From the Audubon link: If the United States obtains 20 percent of its electricity from wind power by 2020, it will reduce global warming emissions equivalent to taking 71 million cars off the road or planting 104 million acres of trees.

One square mile being 640 acres, we're talking 162,500 square miles. Ohio is 40,986 square miles, so we're talking about an area about four times the size of Ohio. I find trees prettier to look at than buildings, and so the idea of planting 104 million acres of trees appeals to me.

The thing about wind turbines is that they are an eyesore. A wind turbine is uglier than the back end of a Juarez city bus. Added to the eyesore is the certain fact that the people living next to the wind turbines will not experience a drastic reduction in their electric rates in spite of all that cheap power being generated. Instead, the electric company sees an increase in their profit. Unless, of course, that there is not cheap power and the whole thing is a scam.

The Kennedy clan, headed up by Edward Moore "Ted" Kennedy (February 22, 1932 August 25, 2009), prevented wind turbines from being built in Massachusetts, where Himself would have to look at them every morning and evening when he took his martinis on the back porch. Since the untimely demise of their leader, the push to construct a wind farm in Nantucket has seen some success, but now there may be another snag: cost. Check the link to this article in the MV Times - At Large : Turbines to the north, turbines to the south a bad bargain From the article: "Someone," Mr. Kennedy argues, "needs to tell the politicians in Boston and Washington that Cape Wind, the long-stalled plan to cover 25 square miles of pristine Nantucket Sound with 130 massive steel windmill-turbine towers, is a rip-off. That someone is most likely to be the newly enlightened electricity ratepayers and voters of Massachusetts."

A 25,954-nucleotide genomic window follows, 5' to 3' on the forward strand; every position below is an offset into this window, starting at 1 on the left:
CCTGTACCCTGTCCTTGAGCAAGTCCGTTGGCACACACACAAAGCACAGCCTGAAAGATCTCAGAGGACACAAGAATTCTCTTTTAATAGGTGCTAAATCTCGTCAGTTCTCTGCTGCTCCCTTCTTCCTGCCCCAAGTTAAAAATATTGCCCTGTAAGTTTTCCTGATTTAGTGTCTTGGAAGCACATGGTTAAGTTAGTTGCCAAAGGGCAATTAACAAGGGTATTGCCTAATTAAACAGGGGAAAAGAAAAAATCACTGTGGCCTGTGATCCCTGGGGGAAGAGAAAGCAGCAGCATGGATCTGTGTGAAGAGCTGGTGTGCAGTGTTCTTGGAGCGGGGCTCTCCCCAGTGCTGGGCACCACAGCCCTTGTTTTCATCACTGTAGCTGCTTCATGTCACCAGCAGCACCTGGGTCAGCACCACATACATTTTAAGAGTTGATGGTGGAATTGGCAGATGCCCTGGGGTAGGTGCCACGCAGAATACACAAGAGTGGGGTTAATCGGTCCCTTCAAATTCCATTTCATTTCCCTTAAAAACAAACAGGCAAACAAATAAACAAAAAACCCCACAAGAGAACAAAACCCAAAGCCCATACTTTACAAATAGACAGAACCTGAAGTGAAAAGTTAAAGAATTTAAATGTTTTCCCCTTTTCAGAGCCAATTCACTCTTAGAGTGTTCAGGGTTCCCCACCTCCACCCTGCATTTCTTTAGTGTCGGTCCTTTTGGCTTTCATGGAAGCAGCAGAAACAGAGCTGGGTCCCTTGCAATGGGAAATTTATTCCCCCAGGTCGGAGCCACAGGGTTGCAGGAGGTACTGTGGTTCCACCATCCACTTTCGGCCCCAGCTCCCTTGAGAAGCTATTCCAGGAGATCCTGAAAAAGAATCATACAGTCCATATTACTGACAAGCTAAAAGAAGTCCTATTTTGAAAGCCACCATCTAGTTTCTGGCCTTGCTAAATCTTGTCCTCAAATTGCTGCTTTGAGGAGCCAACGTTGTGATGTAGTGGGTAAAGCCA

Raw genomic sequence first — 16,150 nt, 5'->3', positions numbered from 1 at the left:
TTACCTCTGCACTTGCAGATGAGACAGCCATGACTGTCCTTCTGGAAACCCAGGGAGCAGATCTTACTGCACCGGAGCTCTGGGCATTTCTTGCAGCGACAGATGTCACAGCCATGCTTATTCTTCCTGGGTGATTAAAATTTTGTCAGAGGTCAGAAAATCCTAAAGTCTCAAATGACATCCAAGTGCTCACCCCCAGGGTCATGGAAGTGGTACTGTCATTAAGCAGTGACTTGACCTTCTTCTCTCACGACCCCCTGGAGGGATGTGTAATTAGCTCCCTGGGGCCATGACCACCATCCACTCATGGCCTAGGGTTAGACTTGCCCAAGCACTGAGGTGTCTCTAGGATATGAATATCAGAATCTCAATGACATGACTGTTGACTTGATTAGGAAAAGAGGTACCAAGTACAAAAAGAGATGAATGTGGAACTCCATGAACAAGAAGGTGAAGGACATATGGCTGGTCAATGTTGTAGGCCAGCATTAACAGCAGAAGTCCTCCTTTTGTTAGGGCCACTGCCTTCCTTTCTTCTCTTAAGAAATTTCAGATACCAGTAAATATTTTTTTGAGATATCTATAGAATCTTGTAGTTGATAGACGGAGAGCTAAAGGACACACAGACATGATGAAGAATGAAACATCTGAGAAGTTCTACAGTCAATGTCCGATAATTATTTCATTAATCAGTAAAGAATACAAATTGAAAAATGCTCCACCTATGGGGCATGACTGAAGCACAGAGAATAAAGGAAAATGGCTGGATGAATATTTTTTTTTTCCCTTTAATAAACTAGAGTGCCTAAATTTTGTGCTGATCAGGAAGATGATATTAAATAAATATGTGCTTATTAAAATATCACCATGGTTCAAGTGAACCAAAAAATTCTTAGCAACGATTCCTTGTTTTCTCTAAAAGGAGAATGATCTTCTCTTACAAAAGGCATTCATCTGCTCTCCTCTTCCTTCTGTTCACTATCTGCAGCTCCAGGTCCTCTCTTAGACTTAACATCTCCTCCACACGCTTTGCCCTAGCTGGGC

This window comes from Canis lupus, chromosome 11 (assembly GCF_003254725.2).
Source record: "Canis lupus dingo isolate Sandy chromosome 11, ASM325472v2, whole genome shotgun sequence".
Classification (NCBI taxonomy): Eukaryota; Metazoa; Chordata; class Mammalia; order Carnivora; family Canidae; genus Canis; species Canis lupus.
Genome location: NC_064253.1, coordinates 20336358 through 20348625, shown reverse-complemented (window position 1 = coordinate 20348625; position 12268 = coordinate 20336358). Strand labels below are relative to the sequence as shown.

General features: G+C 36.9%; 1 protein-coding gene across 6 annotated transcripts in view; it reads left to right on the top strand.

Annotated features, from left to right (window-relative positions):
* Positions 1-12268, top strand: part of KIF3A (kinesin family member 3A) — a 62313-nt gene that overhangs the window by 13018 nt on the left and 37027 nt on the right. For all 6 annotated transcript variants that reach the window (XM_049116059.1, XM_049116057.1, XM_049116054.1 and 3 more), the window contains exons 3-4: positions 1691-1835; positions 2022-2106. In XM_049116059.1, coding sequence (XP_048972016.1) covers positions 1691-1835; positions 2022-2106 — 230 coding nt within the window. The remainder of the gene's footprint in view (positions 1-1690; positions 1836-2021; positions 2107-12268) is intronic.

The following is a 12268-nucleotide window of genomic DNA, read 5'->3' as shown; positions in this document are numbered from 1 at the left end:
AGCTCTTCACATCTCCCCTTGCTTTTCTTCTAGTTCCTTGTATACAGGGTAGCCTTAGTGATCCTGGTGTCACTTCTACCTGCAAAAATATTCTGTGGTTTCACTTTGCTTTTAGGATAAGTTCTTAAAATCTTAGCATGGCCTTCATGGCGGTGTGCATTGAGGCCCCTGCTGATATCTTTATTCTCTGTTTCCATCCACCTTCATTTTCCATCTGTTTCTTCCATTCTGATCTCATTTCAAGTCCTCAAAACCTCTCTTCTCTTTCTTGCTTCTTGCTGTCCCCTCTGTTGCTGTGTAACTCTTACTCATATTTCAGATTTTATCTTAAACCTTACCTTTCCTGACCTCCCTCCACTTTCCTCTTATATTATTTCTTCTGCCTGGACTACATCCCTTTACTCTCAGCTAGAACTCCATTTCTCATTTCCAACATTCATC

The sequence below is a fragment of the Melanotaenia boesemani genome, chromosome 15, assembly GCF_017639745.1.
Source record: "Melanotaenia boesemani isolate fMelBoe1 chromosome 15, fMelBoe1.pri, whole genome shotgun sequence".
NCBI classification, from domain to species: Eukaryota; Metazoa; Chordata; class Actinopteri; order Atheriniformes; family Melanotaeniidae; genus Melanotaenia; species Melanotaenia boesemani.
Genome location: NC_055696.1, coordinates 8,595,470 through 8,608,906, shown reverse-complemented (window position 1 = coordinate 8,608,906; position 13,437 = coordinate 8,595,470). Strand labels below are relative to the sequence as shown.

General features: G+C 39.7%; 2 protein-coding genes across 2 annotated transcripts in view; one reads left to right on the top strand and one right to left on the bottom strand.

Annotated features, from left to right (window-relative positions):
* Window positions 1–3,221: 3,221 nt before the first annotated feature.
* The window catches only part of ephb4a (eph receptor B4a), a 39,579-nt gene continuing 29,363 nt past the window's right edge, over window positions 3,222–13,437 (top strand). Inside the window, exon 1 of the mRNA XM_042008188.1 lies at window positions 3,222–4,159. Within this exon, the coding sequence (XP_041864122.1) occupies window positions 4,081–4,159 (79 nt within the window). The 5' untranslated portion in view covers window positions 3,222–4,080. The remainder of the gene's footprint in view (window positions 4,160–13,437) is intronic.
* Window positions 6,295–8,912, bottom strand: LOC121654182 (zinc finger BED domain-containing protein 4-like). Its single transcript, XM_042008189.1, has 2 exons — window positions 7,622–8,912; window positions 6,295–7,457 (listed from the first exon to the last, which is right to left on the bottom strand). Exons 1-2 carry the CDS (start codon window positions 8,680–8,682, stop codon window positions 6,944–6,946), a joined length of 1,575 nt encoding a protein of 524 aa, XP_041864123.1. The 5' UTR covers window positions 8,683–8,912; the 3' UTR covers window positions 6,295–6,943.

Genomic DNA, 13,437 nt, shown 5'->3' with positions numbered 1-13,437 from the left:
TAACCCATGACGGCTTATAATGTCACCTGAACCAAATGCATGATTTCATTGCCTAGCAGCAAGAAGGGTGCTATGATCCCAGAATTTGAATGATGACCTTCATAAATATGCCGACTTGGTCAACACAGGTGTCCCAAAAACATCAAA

This has the ring of truth to it. My thought is that if incredibly cheap electric power could be produced from a wind farm constructed somewhere inside the Toledo area, construction would have been underway five years ago. The NIMBY crowd would have been officially ignored and unofficially harassed by police. Land would have been confiscated by abuse of eminent domain, and we'd have lower electric rates. But that isn't what happened.